Secret Origins #18: The Creeper and Golden Age Green Lantern

Ryan Daly and returning guest Anj review the origin of The Creeper from Secret Origins #18. Then, Michael Bailey joins Ryan for the story of the Golden Age Green Lantern Alan Scott.

Listen to Episode 18!

Subscribe to Secret Origins Podcast on iTunes!

Sample pages from Secret Origins #18, written Andrew Helfer with art by Keith Giffen and Rick Bryant (The Creeper), and Roy Thomas with art by George Freeman (Green Lantern), and a cover by Bill Sienkiewicz.

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Plus, sample pages from Showcase #73 by Steve Ditko, First Issue Special #7 by Michael Fleisher and Ditko, All-American Comics #16 by Bill Finger and Martin Nodell, Justice Society of America #3 (1991) by Len Strazewski and Mike Parobeck, and JSA: Classified #25 by Tony Bedard and Dennis Calero.

Showcase Showcase2 1stSpecial2 1stSpecial AA#16page1 AA#16page8 JSA#3 JSAC#25

Check out Anj’s Supergirl blog Comic Box Commentary

And hear Michael’s thoughts about Alan Scott and the JSA at Tales of the Justice Society of America:

And his thoughts on Superman at Fortress of Baileytude:

And other comics at Views from the Longbox:

And still more comics at Comics Monthly Monday:

And, of course, Bailey’s Batman Podcast:

“Premonition” (Theme for Secret Origins Podcast) written and performed by Neil Daly.

Additional music this episode: “Feel Good Inc.” by Gorillaz; “Everybody Have Fun Tonight” by Wang Chung; “The Touch” by Stan Bush.

Leave a comment, Secret Admirers!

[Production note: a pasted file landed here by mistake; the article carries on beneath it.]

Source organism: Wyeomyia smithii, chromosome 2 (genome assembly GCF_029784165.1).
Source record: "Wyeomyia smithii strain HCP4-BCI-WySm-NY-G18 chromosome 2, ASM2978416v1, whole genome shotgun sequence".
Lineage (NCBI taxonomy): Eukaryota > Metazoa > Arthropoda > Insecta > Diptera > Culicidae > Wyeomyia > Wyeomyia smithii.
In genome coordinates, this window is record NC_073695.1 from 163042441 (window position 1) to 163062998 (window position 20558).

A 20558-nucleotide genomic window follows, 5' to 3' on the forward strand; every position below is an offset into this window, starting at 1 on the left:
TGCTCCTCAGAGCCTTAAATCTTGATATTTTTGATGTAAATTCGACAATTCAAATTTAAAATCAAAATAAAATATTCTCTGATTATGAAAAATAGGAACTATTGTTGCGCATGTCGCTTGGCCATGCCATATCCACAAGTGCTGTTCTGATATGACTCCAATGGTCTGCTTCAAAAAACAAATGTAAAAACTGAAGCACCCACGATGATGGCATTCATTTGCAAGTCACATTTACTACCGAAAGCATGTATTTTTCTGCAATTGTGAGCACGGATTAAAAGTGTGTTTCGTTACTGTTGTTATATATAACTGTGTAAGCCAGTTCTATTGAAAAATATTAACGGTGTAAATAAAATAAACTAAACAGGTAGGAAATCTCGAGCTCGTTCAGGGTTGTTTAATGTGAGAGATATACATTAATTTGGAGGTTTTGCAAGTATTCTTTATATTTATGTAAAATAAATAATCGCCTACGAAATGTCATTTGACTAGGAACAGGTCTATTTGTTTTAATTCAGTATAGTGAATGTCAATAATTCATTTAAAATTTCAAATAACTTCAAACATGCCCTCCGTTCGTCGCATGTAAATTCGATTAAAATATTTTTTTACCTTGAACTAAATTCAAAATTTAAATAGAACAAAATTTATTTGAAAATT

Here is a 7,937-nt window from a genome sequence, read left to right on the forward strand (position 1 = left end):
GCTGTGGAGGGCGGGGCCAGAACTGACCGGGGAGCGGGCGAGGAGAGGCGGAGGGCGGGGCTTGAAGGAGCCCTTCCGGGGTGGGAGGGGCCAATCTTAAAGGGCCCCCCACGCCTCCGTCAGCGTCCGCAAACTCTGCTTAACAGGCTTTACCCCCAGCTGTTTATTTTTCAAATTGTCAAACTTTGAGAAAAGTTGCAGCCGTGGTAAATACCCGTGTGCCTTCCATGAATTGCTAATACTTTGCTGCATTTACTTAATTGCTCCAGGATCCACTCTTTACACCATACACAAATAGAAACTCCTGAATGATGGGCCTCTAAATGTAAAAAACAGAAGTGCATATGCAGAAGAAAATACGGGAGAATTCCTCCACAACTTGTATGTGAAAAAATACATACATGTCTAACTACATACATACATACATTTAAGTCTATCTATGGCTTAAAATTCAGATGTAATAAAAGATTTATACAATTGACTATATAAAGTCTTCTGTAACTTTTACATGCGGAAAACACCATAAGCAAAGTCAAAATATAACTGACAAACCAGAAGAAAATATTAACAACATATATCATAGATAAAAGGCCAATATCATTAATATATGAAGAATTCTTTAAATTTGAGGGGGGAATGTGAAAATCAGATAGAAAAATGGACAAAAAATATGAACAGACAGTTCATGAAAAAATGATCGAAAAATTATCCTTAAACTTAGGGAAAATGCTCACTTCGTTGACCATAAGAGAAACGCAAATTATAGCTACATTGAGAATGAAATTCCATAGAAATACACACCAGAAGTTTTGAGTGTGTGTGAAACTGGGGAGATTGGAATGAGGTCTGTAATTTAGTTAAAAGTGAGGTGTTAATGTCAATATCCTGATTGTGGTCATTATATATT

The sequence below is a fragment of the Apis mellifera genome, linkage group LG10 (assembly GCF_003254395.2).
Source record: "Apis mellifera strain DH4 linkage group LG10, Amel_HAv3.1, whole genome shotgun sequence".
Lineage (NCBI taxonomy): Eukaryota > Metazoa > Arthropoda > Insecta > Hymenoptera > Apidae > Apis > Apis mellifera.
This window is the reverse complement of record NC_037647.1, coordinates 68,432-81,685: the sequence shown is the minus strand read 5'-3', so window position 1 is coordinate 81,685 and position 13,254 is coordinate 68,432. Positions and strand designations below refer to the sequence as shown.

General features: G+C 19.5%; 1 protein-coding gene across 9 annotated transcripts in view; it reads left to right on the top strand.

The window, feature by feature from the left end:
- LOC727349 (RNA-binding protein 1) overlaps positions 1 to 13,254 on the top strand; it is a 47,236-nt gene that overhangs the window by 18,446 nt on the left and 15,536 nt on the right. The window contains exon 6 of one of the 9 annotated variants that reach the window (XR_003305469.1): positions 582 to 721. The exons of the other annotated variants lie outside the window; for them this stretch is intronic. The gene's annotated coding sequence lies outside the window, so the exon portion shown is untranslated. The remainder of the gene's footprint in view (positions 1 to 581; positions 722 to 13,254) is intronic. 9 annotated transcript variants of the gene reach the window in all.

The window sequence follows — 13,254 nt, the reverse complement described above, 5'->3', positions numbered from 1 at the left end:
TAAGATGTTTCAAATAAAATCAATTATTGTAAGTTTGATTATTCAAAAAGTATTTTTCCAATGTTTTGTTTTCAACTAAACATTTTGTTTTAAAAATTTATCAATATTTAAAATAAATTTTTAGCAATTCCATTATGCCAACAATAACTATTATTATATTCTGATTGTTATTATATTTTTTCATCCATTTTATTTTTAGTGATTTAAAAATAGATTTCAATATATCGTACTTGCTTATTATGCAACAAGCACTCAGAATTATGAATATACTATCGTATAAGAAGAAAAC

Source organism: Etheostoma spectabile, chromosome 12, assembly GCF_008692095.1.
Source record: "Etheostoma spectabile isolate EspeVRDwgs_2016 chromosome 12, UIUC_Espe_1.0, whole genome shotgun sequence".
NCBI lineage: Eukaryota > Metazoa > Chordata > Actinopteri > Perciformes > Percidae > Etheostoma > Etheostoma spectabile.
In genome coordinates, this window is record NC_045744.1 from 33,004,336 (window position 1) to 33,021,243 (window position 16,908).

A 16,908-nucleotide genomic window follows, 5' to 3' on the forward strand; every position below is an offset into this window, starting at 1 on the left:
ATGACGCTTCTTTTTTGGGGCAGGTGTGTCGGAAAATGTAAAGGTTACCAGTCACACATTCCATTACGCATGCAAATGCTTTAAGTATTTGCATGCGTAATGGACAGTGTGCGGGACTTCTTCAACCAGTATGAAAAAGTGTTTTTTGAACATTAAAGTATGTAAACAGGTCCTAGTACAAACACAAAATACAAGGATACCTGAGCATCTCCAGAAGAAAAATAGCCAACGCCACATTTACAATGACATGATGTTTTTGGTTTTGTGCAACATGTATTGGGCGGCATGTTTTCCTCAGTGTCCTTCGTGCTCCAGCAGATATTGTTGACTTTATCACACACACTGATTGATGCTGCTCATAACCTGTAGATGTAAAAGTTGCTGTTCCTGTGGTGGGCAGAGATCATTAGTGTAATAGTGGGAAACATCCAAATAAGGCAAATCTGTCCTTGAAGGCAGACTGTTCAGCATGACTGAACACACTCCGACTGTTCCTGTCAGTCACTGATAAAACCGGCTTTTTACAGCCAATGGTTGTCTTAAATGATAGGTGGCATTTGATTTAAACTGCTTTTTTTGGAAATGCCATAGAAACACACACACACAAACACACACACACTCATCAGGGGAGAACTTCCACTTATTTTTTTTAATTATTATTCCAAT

19 thoughts on “Secret Origins #18: The Creeper and Golden Age Green Lantern

  1. The Creeper is one of those characters that I think just doesn’t work long form, but makes for a great guest star. Not everyone can be an above-the-line talent. (On a side note, I love that Kenner bothered to make a Creeper figure for the BTAS line. I can only imagine how difficult it was to sculpt that Phyllis Diller boa thing he carries around)

    I loved the GL story, mostly because it was drawn by George Freeman, whose work I have always loved but never seemed to make a huge mark on mainstream comics. Everyone he draws looks like they’re in the middle of a windstorm, so having him do GL and his billowy cape is perfect. And his layouts are amazing.

    One of the things I loved about the SO series was when they allowed for some artistic flights of fancy with the covers–the Kevin Nowlan Adam Strange/Dr Occult for example, and this issue too. I remember how much this cover jumped off the shelf at the time.

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  2. The Creeper is weird for me because I was introduced to him through the New Adventures of Batman and Robin cartoon series, and his depiction there immediately made him come across (to me at least) as a knock off of Freakazoid. Obviously I know that’s not the case, as the Creeper pre-dates the short lived animated hero by quite a bit, but it’s a comparison I’ve never been able to shake since. Something about a hero who annoys and confronts his villains in equal measure. Maybe it’s the fact that Freakazoid does it better (again, in my view at least) that I can’t drop the comparison even though I know which came first.

    I’m glad you at least briefly touched on the Alan Scott being made gay thing. That whole decision was weird, a sort of odd middle ground. Obviously “Green Lantern is GAY!” is headline grabbing, but the actual headline of “The least popular and least known character to have ever been called Green Lantern is now gay in a new version of the character” just feels weird. The whole thing smacks of compromise to me, with one side wanting to create a new gay character and another wanting to reveal a long standing character to be gay and we end up with this strange meeting in the middle that I have a hard time wrapping my head around. It’s not a bad thing, and the diversity is ultimately a good thing, it’s just strange to me.

    Overall I’m never really sure what to make of these Golden Age versions of long standing characters, because the legacy thing has never really been handled very well by DC so they mainly serve as a bit of an oddity (especially since the multiverse can’t decide if it’s going to be a thing or not.) Not sure that this thought goes anywhere, but if I stopped myself just for having no real point then I wouldn’t say much of anything.